May 12, 2014…. There I was, 216 months pregnant. Big and hormonal, sweaty and not giving any craps about anything, holding one baby on my hip and another in my gut, looking like the red-neck woman’s pregnant best friend. Even my toddler couldn’t believe I was still pregnant. He was supposed to have been here days ago, months really, if you take into account the size of my watermelon-esque mid-section. He wasn’t supposed to wait this long, get this big! How in the world is this even going to happen tomorrow? I mean, he has to be the size of an NFL linebacker by now. And, I don’t know much about labor and all, but I’m pretty sure linebackers don’t come out all that gracefully.
I’m 100% terrified, to be honest. I’m one half terrified of him coming out, and the other half terrified that he’ll stay in…. Scratch that. Maybe it’s more like 40/60. Either way, there’s some serious fear going on. I keep crying. And then I puke a little. And then I double over for 45 -90 seconds, and then I cry some more. I haven’t slept in days. Literally. I mean, I have not slept. Here’s hoping the fourth night’s a charm? Although, I don’t see that happening with all cramping and puking and contracting and crying going on.
But the doctor said we’re headed towards a c-section if this baby refuses to come on his own. For some reason, he just won’t drop. She’s worried about the cord. I’m worried about the cord. But the only thing I know to do is to walk. Well, waddle. I’m going to waddle a trench down my driveway if it’s the last thing I do. And since I think I’m dying, it very well may be the last thing I do.
Waddle down the drive. Waddle up the drive. (Quick pee break while near the house.) Waddle down the drive. Waddle up the drive. (Another pee break. Rest ankles for a minute while I contract.) Waddle down the drive. Waddle up the drive. (Pee. I almost made it to the toilet, too. Wipe every sweaty inch of my body with a paper towel.) Waddle down the drive. Waddle half-way up the drive. Collapse in the drive. Contract for a minute. Roll around for a while because I’ve fallen and cannot get up. Cry. Decide I will deliver the baby at home, in the drive. Decide I don’t want the neighbors to see my vagina. Roll some more. A gust of wind and fairies help me up. Waddle up the drive. (Pee….dang. Not even close.) Decide to stay indoors where it’s safe.
It was finally time to sleep. I was amazed that my husband could snore so loudly on a night like tonight. Didn’t he know that I was expecting any second? Wasn’t he worried at all? I laid awake, gripping my stop watch, fearing that if I let the contractions get too close together, we’d never make it to Pittsburgh in time. What if something went wrong on the drive down? Oh, no…. (this is where things started getting gross, so I’ll spare you the details, but apparently a woman’s body “rids itself of all things when baby is on his way”). I finished ridding and then took a shower to rid myself of the ridding remnants. And there was husband, still sawing logs with his chainsaw snout. But 3:30 a.m. was go time, and go we did.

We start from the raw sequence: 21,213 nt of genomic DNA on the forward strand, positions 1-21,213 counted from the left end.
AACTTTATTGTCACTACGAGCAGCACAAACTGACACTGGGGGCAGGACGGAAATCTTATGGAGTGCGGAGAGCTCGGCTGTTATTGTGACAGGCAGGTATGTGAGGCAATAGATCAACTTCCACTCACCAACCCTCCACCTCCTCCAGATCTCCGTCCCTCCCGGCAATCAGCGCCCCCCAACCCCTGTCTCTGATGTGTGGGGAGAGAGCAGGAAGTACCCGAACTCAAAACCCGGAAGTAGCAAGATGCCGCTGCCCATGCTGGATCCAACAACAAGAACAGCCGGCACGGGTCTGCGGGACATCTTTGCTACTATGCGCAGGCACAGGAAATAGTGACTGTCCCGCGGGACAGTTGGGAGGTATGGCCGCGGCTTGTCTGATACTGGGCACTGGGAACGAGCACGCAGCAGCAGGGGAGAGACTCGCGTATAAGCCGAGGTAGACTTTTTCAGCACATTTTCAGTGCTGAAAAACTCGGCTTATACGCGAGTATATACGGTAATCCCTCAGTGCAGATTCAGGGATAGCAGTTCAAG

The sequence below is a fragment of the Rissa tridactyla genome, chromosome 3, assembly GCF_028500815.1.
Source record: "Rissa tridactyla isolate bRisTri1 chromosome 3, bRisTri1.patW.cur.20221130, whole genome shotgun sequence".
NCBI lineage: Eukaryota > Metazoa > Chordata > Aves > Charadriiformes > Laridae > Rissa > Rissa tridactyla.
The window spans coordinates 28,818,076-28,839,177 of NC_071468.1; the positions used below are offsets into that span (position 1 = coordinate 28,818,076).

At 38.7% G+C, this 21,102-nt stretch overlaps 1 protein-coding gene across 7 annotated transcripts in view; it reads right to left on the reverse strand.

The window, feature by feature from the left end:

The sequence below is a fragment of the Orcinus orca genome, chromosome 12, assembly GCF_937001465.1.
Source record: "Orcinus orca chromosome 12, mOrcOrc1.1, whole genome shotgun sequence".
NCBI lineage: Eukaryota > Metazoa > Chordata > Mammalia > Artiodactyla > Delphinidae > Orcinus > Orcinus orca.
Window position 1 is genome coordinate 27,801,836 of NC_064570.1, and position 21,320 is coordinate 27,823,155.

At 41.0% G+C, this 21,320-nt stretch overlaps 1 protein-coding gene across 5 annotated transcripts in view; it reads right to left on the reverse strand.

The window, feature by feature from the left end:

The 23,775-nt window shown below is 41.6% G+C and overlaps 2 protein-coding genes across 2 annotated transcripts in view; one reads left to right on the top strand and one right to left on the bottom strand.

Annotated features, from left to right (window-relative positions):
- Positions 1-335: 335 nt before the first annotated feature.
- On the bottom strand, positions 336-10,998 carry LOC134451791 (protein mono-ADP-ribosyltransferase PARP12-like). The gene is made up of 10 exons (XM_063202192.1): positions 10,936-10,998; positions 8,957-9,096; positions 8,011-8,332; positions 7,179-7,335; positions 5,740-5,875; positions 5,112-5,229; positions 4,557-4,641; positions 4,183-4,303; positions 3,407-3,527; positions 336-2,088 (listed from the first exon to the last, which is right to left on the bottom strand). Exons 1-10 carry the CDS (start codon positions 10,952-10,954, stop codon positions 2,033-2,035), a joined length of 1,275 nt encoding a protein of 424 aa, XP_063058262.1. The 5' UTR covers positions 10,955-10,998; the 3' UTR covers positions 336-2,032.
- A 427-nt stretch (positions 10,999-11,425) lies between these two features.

May 13, 2014…..I continued to rid myself the entire way to the hospital and throughout the endless hours of labor that followed. Since I had already been in labor for the three previous days, complete with regular contractions and all, I was basically a pro. I did my breaths, I spread my legs for every Tom, Dick, and Harry wearing a doctor’s coat, and I prayed for him to drop. But that’s when his heartbeat went away. And everything seemed to fade a bit. The pain grew small and the doctor’s grew quieter as the heartbeat in my ears thudded louder and louder.
“I need you to flip, now,” said the nurse to a woman who hasn’t been able to roll over independently for at least two months. My husband, my nurse, and my momentous girth got me flipped in a colossal team effort. An effort we exerted every 15 minutes or so, each time we lost the heartbeat. We did this for hours. I couldn’t see straight anymore. Baby wouldn’t drop anymore. And the doctor’s couldn’t wait anymore. It was time.
Thirty-minutes later, despite my horrible experience in the OR (something I don’t even want to allow myself to re-tell, just in case there are any pregnant mamas-to-be out there), he was here. Wyatt Patrick Costa had finally arrived. The poor little man had been twisted inside of me to the point that his head was stuck and unable to move down. I would still be pregnant to this day had my doctor not made that hard call for me.
He was so big….so long! He looked like he needed a good steak. But since all I had to offer was milk, he settled for a liquid diet.
I was so sick afterwards that I couldn’t hold him, couldn’t experience his skin on mine or take in his tiny little features or plant kisses on his long fingers. I’ve always felt sad - cheated that I missed out on the best moment of my life.
But today, on the eve of my son’s first birthday, I realize that I didn’t miss out on the best moment of my life. Because every day with him is my new best moment. I constantly caress his soft skin as he’s cuddled up against my chest. And I admire those big, beautiful, brown eyes and memorize the heartwarming tone of his laughter day in and day out. And I have planted no less than a million kisses on those long fingers, tiny toes, and every other kissable inch of his perfect little frame. His conception was a miracle, his delivery was a miracle, and his smile reminds me that today is a miracle.
I love you, Wyatt, with all my heart. Thank you for giving me a new best moment each and every day.